UW film prof David Bordwell recently made a post called "Live with it! There’ll always be movie sequels. Good thing, too."
in which he and some guest commenters defend the sequel. Last weekend my friend Charles and I got into a brief debate in which I expressed my dismay at the sheer volume of shit that Hollywood releases. He responded by saying that the marketplace is big enough to accommodate an array of blockbusters and more "sophisticated" fare. I agreed with him – to a point. I then expressed my frustration with the prevalence of sequels, remakes, and movies based on comic books. "There's room for everything," he retorted.
Head over to the Star Cinema's webpage
and look at the schedule for Madison, excluding the IMAX screen. I'm not sure how many screens there are there but the listing shows 20 slots. Fully half of them are occupied by a mere three films: Spider Man 3, Shrek the Third,
and Pirates of the Caribbean: At World's End
. Sequels them all, they are all also the third installment in a series. Returning to the IMAX screen, Spider Man 3
is playing exclusively so there's not even one of the 45 minute nature documentaries to be had. That means, of the 21 slots, three films occupy more than half the slots. If you add in Knocked Up
which takes two slots, then you have four films taking up will over half the available slots. A look at Point Cinemas
reveals much the same. There are 16 screens at Point and the trio of sequels above occupy 9 of them. And again, if you add Knocked Up
, you find that 11 of 16 screens are given over to a mere four films.
So, is the marketplace really that big to accommodate a great variety of movies?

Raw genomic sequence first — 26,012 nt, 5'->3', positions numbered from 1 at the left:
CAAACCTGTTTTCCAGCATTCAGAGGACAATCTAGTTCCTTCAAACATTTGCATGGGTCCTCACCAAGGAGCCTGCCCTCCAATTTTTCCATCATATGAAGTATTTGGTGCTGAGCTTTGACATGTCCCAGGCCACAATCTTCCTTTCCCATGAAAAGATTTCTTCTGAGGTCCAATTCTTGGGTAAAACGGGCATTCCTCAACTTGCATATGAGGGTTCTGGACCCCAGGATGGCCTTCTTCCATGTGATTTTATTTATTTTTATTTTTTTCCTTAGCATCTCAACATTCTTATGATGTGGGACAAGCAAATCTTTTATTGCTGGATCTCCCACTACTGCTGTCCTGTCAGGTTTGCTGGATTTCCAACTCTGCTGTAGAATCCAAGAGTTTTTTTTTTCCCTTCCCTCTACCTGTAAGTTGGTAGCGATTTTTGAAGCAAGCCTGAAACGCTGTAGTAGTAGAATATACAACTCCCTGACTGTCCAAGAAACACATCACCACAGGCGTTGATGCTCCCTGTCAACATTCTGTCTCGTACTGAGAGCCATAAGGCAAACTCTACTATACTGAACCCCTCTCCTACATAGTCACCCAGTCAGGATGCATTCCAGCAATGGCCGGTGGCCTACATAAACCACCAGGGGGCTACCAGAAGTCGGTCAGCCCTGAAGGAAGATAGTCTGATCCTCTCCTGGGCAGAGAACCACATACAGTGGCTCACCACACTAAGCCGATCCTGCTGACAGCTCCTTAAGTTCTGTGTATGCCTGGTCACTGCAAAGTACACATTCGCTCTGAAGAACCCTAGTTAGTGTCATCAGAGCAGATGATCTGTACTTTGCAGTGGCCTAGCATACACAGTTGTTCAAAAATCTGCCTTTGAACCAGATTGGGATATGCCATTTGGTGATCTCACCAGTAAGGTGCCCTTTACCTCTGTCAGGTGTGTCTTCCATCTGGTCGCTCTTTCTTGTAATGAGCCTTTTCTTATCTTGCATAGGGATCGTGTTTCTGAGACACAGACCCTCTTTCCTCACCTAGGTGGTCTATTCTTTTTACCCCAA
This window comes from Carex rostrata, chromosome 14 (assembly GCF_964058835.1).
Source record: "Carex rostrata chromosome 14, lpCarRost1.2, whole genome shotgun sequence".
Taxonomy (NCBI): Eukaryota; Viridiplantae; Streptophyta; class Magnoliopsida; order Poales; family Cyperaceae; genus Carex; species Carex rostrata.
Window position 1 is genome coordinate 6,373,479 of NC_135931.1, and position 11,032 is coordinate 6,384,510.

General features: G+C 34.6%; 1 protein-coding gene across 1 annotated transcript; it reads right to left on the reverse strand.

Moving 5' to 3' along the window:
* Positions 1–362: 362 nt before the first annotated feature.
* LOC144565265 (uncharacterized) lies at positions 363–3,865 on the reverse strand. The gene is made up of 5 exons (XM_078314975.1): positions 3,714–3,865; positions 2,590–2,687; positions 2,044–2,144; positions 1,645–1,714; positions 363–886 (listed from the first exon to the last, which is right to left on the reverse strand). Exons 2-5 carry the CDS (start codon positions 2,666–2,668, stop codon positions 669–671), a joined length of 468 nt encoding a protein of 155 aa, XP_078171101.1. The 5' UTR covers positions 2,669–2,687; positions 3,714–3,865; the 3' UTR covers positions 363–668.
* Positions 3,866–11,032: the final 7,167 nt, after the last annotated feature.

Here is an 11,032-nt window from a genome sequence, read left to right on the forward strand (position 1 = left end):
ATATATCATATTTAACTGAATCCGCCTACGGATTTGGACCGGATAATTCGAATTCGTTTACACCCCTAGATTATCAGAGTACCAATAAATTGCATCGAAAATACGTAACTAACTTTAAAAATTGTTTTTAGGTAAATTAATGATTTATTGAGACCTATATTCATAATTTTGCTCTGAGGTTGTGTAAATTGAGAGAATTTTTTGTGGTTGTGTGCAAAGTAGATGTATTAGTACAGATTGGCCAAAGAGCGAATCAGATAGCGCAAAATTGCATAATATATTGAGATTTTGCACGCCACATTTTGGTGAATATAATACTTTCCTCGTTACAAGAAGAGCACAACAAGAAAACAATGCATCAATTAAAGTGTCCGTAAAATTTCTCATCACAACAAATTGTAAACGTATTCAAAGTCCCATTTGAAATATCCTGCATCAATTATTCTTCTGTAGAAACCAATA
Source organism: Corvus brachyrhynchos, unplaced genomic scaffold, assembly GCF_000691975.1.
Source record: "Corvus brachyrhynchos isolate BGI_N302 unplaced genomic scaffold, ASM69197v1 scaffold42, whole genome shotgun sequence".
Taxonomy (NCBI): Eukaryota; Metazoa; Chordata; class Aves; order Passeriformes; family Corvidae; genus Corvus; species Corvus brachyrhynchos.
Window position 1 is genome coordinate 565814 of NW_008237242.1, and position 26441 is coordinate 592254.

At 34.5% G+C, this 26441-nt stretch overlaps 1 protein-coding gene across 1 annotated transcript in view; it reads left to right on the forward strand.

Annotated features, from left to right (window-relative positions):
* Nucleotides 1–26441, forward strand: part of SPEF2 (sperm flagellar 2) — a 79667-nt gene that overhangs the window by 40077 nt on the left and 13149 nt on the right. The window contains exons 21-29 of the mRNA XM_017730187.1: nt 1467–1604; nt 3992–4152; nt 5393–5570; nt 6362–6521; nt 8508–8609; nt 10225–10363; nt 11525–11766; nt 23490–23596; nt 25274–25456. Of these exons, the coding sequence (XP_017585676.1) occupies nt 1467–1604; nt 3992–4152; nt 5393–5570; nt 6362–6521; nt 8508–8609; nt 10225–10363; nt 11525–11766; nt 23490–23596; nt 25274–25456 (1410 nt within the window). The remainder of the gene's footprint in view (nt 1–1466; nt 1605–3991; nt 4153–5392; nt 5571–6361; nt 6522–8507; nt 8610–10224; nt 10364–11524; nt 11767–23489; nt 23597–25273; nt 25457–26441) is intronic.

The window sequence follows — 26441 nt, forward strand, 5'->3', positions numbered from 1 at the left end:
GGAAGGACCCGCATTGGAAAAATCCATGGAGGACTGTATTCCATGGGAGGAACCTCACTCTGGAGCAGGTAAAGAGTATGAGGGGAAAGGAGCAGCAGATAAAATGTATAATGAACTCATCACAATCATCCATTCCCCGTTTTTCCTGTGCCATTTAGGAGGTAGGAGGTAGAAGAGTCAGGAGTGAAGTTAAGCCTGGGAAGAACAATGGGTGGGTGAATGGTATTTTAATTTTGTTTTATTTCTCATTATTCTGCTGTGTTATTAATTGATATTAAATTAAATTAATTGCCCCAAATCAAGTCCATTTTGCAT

Just as was mentioned in Bordwell's post, I don't think that sequels are crap a priori
. There's no law of physics which says that sequels have to be lousy. I'm rather sympathetic to Pirates of the Caribbean
because it's less a sequel and more a serial. It is a single plotline told over the course of multiple episodes which begin immediately after its predecessor ends. Contrast this with the Die Hard
series where the individual films had virtually nothing to do with one another. John McClane just happens to run into terrorists wherever he goes. Each film is made from the same template with only minor details changed.
I enjoy the James Bond films. So there's a series I like with oodles of sequels. My point, though, is that I don't want a diet of purely Bond films; I like to mix it up. Give me a series but also give me a bunch of one-offs. Sequels can be fun and tell gripping stories. But the sheer number of screen at multiplexes devoted to them is disturbing. Charles is right in a sense – this isn't really a problem – but only if you live in large city or a smaller one like Madison with multiple venues for art/foreign/indie films.